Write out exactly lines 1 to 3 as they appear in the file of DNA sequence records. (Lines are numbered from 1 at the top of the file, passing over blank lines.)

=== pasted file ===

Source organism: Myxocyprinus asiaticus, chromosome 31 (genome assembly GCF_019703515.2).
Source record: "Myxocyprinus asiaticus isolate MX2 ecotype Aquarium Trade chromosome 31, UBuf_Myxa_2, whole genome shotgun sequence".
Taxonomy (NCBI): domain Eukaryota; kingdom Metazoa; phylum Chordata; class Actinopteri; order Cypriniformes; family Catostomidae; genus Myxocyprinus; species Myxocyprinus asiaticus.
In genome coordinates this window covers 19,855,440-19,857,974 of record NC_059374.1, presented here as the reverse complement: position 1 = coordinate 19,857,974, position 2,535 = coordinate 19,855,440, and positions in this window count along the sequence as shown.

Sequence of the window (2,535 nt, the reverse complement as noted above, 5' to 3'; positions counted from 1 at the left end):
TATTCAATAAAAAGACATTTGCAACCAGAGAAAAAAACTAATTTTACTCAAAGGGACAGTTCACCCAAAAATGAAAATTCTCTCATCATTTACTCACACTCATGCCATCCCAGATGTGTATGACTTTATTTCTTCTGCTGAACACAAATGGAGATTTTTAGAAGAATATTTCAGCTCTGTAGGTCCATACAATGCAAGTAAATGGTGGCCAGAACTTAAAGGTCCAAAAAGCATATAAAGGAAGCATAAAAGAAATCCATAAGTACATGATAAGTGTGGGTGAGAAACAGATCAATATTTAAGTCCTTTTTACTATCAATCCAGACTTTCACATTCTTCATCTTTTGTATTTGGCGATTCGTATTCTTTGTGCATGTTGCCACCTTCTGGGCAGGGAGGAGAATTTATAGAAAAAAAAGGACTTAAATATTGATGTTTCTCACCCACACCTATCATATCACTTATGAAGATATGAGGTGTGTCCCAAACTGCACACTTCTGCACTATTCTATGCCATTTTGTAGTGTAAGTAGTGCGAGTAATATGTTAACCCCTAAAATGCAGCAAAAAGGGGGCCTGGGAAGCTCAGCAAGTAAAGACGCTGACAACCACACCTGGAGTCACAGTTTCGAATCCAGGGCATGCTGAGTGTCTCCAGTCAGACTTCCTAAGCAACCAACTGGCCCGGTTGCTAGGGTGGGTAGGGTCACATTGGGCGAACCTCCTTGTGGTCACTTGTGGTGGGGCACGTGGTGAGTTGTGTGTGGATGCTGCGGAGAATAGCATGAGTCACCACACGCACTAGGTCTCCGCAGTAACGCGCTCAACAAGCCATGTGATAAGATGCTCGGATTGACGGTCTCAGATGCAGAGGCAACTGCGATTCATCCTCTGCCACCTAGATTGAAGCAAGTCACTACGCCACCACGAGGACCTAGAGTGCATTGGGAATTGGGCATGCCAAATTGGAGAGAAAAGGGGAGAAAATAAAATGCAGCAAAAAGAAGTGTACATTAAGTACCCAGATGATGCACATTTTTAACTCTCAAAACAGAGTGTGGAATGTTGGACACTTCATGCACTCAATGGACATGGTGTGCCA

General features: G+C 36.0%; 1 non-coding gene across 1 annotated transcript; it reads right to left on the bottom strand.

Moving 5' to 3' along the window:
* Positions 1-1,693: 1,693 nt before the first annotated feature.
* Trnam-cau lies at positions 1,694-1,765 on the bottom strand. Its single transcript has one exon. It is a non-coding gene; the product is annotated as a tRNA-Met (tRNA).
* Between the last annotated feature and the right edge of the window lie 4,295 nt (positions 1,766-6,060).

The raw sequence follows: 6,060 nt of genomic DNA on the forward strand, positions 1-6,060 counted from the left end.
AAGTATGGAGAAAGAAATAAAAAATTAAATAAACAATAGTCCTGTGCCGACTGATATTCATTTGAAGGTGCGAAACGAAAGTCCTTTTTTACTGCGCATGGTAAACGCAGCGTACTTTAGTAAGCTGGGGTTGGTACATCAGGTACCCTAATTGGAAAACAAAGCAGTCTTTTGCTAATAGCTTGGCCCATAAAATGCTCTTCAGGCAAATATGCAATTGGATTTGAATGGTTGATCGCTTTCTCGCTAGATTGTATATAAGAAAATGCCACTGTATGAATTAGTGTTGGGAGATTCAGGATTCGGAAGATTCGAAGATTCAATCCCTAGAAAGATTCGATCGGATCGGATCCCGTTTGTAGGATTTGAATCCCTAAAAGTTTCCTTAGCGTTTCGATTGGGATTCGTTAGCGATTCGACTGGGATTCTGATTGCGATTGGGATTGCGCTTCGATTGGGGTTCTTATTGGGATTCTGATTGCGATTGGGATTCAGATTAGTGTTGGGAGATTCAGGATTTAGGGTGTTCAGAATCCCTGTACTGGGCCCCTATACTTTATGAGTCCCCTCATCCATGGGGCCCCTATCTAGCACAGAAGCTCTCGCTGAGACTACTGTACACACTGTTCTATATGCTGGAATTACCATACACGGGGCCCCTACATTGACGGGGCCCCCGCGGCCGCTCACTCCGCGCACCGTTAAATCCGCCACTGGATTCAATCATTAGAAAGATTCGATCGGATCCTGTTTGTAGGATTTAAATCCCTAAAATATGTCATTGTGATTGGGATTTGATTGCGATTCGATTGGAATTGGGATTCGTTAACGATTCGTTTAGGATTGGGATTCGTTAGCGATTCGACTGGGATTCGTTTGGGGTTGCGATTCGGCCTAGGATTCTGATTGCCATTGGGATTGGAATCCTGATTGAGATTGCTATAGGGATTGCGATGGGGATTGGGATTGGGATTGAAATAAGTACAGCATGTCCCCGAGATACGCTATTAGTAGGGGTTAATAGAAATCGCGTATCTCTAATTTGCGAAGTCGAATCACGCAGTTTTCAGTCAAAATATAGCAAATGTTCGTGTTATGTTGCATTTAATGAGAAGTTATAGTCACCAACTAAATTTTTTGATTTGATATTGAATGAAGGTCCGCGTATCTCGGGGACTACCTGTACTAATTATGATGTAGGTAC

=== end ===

Source organism: Myxocyprinus asiaticus, chromosome 31 (genome assembly GCF_019703515.2).
Source record: "Myxocyprinus asiaticus isolate MX2 ecotype Aquarium Trade chromosome 31, UBuf_Myxa_2, whole genome shotgun sequence".
Taxonomy (NCBI): domain Eukaryota; kingdom Metazoa; phylum Chordata; class Actinopteri; order Cypriniformes; family Catostomidae; genus Myxocyprinus; species Myxocyprinus asiaticus.